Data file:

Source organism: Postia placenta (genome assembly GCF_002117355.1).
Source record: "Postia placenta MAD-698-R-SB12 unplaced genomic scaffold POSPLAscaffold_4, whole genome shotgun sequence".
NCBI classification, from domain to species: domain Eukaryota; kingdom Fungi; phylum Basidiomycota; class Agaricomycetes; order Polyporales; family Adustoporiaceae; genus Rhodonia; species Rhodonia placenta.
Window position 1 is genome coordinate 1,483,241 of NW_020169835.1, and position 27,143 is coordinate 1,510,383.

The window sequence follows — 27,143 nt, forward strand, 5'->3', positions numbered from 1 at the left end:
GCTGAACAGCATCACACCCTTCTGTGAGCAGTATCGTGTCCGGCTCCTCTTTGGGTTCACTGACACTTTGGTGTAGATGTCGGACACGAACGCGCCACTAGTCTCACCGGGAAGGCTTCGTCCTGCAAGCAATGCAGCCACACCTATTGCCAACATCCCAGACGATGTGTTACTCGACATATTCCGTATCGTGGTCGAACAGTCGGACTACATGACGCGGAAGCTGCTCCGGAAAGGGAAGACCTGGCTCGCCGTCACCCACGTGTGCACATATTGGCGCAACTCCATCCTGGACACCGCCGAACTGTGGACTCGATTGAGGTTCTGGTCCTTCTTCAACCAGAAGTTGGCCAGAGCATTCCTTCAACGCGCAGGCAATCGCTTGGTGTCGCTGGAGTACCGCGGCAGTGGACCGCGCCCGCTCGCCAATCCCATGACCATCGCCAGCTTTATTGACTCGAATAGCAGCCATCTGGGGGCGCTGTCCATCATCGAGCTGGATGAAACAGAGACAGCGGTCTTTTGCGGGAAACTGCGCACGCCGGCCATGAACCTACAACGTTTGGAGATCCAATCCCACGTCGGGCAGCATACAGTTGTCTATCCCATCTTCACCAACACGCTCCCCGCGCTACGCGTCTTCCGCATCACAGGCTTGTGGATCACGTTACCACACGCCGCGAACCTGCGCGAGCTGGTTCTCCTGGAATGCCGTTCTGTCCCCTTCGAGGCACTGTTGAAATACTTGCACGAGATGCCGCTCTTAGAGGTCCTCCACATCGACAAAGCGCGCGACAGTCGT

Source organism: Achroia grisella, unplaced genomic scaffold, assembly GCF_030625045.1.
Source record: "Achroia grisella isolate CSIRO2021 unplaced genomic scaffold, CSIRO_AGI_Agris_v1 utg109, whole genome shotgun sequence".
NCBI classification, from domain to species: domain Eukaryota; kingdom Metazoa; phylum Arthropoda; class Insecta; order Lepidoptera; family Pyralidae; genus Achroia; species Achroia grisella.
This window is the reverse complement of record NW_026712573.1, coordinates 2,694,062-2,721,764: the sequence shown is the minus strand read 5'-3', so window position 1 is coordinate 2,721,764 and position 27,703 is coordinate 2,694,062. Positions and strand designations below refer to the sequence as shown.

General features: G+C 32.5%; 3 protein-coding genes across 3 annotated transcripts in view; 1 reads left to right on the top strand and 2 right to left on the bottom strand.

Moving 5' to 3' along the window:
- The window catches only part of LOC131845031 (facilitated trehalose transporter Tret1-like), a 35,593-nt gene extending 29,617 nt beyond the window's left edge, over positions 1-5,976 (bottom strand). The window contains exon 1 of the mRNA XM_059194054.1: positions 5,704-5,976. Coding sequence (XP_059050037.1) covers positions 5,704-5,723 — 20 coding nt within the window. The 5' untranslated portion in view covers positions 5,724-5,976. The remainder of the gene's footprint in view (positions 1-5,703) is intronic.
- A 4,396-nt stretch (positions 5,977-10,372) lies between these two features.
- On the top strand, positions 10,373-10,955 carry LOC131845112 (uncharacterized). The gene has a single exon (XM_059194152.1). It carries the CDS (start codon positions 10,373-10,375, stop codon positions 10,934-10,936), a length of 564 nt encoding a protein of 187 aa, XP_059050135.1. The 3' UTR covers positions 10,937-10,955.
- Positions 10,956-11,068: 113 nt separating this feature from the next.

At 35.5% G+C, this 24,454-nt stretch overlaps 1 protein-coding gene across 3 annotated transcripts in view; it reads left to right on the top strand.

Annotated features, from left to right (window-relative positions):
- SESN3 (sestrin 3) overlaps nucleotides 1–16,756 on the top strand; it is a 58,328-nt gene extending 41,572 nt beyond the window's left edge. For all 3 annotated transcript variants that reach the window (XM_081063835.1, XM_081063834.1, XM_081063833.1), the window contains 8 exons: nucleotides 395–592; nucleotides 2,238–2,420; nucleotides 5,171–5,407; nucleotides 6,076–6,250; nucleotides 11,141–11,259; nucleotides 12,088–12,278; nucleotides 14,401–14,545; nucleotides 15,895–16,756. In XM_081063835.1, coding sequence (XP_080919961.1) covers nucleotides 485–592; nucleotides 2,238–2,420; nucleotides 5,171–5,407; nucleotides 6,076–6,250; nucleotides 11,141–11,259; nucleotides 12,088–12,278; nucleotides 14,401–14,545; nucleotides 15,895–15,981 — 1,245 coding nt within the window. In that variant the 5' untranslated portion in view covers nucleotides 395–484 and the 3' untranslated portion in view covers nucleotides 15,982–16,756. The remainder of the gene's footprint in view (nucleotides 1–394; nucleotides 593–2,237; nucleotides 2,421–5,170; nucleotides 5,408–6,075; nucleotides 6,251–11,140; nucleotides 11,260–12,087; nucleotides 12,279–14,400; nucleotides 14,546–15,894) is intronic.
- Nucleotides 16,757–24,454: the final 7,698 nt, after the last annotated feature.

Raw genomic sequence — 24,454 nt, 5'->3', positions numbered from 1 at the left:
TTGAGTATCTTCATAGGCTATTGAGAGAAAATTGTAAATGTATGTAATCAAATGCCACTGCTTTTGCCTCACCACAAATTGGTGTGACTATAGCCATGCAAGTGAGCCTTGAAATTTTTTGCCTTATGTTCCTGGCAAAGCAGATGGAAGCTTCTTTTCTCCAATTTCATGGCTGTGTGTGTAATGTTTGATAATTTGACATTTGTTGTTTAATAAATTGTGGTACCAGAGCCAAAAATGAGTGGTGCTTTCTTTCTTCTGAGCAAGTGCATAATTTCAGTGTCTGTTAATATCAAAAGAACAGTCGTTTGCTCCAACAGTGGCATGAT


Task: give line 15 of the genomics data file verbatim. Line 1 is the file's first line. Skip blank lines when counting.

- On the top strand, positions 10,373-10,955 carry LOC131845112 (uncharacterized). The gene has a single exon (XM_059194152.1). It carries the CDS (start codon positions 10,373-10,375, stop codon positions 10,934-10,936), a length of 564 nt encoding a protein of 187 aa, XP_059050135.1. The 3' UTR covers positions 10,937-10,955.